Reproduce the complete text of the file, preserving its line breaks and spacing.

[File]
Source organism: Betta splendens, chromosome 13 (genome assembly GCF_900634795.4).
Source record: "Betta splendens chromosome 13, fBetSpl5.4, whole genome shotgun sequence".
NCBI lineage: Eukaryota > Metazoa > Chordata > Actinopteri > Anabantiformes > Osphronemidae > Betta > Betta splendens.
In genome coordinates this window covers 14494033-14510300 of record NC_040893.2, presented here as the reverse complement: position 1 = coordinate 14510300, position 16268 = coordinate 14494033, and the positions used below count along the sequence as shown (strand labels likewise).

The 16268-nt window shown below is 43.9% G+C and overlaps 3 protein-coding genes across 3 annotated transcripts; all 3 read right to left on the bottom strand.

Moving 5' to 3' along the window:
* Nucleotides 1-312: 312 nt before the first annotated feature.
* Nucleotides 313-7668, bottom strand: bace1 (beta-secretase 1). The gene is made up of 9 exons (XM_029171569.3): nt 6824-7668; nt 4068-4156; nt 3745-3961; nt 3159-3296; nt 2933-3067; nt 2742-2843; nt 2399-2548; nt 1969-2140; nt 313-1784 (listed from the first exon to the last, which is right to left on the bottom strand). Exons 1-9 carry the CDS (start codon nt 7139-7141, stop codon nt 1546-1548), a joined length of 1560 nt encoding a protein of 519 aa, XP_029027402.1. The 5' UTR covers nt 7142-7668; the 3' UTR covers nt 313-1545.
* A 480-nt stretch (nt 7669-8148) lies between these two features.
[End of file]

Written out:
Source organism: Betta splendens, chromosome 13 (genome assembly GCF_900634795.4).
Source record: "Betta splendens chromosome 13, fBetSpl5.4, whole genome shotgun sequence".
NCBI lineage: Eukaryota > Metazoa > Chordata > Actinopteri > Anabantiformes > Osphronemidae > Betta > Betta splendens.
In genome coordinates this window covers 14494033-14510300 of record NC_040893.2, presented here as the reverse complement: position 1 = coordinate 14510300, position 16268 = coordinate 14494033, and the positions used below count along the sequence as shown (strand labels likewise).

The 16268-nt window shown below is 43.9% G+C and overlaps 3 protein-coding genes across 3 annotated transcripts; all 3 read right to left on the bottom strand.

Moving 5' to 3' along the window:
* Nucleotides 1-312: 312 nt before the first annotated feature.
* Nucleotides 313-7668, bottom strand: bace1 (beta-secretase 1). The gene is made up of 9 exons (XM_029171569.3): nt 6824-7668; nt 4068-4156; nt 3745-3961; nt 3159-3296; nt 2933-3067; nt 2742-2843; nt 2399-2548; nt 1969-2140; nt 313-1784 (listed from the first exon to the last, which is right to left on the bottom strand). Exons 1-9 carry the CDS (start codon nt 7139-7141, stop codon nt 1546-1548), a joined length of 1560 nt encoding a protein of 519 aa, XP_029027402.1. The 5' UTR covers nt 7142-7668; the 3' UTR covers nt 313-1545.
* A 480-nt stretch (nt 7669-8148) lies between these two features.